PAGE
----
EM FX ended the week on a soft note. Indeed, nearly every EM currency was down for the entire week, led by ZAR, BRL, and TRY. While higher US rates will pressure EM FX as a whole, we think heightend political risk will continue to hit these three currencies particularlly hard, plus perhaps MXN too.
Korea reports trade data for the first 20 days of October Monday. It then reports Q3 GDP Thursday, which is expected to grow 3.0% y/y vs. 2.7% in Q2. The economic outlook is solid, while price pressures remain low. For now, the BOK can take a wait and see approach and keep rates steady well into 2018.
Singapore reports September CPI Monday, which is expected to remain steady at 0.4% y/y. The MAS just left policy unchanged at this month’s meeting. While it tweaked its forward guidance slightly, the MAS will find it hard to tighten at the next meeting in April if price pressures remain so low. Singapore then reports September IP Thursday, which is expected to rise 10.4% y/y vs. 19.1% in August. Q3 unemployment will be reported Friday and is expected to remain steady at 2.2%.
Taiwan reports September IP Monday, which is expected to rise 4.5% y/y vs. 3.25% in August. The economic outlook is solid, but there are no price pressures to speak of. CPI rose only 0.5% y/y in September. The central bank does not have an explicit inflation target, but we think low readings will allow it to keep policy steady well into 2018.
Hungary central bank meets Tuesday and is expected to keep rates steady. It just loosened policy at its September meeting, and is unlikely to move again until the December meeting. The economy remains robust, and so we think any further easing is risky as price pressures in the region are picking up.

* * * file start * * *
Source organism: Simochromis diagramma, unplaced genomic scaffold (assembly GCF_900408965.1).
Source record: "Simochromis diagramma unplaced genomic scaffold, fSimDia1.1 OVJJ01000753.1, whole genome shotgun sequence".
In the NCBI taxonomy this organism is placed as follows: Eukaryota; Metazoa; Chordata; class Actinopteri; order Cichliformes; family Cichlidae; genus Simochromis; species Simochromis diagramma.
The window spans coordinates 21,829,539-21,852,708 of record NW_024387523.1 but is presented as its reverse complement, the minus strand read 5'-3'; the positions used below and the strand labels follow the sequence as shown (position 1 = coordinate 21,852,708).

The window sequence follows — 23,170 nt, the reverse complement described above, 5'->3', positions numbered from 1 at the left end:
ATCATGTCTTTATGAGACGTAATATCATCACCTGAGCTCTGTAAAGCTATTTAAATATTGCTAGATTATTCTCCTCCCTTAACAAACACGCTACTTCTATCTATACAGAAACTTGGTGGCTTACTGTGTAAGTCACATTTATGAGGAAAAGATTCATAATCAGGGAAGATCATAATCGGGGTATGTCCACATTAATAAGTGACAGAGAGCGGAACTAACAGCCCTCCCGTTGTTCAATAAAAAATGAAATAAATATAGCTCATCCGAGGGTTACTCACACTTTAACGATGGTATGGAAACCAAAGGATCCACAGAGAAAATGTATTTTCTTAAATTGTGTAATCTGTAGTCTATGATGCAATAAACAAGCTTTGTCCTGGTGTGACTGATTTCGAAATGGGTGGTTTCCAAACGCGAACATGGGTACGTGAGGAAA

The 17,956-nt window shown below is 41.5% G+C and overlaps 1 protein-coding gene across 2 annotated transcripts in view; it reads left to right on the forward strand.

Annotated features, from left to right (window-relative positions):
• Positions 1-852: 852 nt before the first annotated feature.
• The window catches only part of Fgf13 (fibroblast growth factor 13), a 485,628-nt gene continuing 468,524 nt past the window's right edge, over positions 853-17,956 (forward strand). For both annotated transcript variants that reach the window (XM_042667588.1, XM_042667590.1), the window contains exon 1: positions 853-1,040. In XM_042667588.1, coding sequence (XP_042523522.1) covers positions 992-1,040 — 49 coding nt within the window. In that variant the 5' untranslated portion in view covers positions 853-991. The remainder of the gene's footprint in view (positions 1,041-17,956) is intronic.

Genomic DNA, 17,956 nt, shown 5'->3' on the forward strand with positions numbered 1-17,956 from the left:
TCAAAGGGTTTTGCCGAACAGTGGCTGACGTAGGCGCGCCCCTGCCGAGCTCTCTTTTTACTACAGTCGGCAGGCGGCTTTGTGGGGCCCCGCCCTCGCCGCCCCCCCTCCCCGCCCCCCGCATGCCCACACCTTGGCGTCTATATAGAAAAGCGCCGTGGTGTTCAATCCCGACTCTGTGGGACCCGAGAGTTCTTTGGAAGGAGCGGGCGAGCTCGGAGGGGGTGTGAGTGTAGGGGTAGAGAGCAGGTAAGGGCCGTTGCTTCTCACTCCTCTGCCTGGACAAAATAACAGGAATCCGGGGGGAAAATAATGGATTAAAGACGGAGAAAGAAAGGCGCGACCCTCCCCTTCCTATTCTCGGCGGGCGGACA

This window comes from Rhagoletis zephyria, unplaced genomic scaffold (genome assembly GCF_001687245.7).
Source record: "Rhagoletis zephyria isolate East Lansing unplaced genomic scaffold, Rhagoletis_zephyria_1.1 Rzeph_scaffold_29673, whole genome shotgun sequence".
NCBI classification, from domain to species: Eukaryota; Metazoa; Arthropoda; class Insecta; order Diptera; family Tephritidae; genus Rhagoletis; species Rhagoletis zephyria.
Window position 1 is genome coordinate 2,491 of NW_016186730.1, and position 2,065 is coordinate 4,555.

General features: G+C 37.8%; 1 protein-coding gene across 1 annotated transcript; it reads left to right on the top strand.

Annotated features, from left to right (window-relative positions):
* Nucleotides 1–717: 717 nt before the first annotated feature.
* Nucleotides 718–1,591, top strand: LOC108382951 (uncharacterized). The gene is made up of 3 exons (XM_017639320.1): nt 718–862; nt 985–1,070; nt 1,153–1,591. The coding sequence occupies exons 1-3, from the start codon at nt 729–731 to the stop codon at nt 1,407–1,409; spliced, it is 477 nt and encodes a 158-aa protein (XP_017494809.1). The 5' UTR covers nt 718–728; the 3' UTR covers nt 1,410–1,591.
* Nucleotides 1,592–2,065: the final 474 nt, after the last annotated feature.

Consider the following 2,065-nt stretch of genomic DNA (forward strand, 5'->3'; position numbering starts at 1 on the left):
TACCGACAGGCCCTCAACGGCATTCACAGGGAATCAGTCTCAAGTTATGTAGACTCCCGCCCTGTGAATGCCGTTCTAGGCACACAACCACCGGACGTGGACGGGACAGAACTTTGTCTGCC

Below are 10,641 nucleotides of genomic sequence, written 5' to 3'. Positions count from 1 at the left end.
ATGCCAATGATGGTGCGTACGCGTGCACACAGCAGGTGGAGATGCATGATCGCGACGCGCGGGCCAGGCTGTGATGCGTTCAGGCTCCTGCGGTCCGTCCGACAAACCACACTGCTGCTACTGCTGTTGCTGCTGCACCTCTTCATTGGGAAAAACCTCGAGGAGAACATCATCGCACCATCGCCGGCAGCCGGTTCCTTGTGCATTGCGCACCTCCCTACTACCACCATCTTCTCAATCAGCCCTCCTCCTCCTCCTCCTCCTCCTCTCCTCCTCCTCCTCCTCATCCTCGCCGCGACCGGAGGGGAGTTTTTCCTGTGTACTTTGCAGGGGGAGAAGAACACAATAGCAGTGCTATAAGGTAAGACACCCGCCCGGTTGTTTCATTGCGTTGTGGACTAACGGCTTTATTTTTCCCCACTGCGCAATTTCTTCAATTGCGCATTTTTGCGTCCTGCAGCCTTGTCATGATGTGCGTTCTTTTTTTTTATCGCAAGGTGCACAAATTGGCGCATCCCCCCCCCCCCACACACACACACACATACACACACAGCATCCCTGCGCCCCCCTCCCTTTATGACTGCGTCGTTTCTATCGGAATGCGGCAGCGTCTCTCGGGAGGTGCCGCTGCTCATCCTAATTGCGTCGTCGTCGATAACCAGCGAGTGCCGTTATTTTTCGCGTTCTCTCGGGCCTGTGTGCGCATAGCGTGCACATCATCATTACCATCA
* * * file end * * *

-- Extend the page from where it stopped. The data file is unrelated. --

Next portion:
Mexico reports mid-October CPI and August GDP proxy Tuesday. Inflation appears to be topping out, but recent peso weakness is the wild card. We think Banxico would prefer not to hike again, but the exchange rate may force its hand. Next policy meeting is November 9, our base case now is no change then. Mexico then reports September trade data Thursday.
South African Finance Minister Gigaba presents the government’s medium-term budget policy statement Wednesday. The budget outlook has deteriorated, and so the government is under pressure to present some steps to address this. We do not expect a strong effort, and so the rating agencies are likely to downgrade South Africa after the reviews November 24.
COPOM meets Wednesday and is expected to cut rates 75 bp to 7.5%. IPCA inflation was 2.5% y/y in September, right at the bottom of the 2.5-6.5% target range. Price pressures are picking up, and so we see one last 50 bp cut at the December 6 meeting for a terminal SELIC rate of 7%. Brazil then reports September current account, FDI, and central government budget data Thursday.
Central Bank of Turkey meets Thursday and is expected to keep rates steady. Inflation was 11.2% y/y in September, well above the 3-7% target range. Yet the bank will be under great pressure not to tighten any further. We expect further erosion of confidence in the nation’s institutions as a result.
Central Bank of Russia meets Friday and is expected to cut rates 25 bp to 8.25%. A small handful of analysts look for a 50 bp cut. Inflation was 3% y/y in September well below the 4% target. While a bigger move is possible, we think the bank will play it safe with a 25 bp cut and follow up with another cut at its next meeting December 15.
Colombia central bank meets Friday and is expected to keep rates steady at 5.25%. The bank remained on hold in September as inflation ticked higher to 4% y/y. However, official comments suggest this is just a pause in the cycle. The next meeting after this one is November 24. Timing of the next cut will be very data dependent.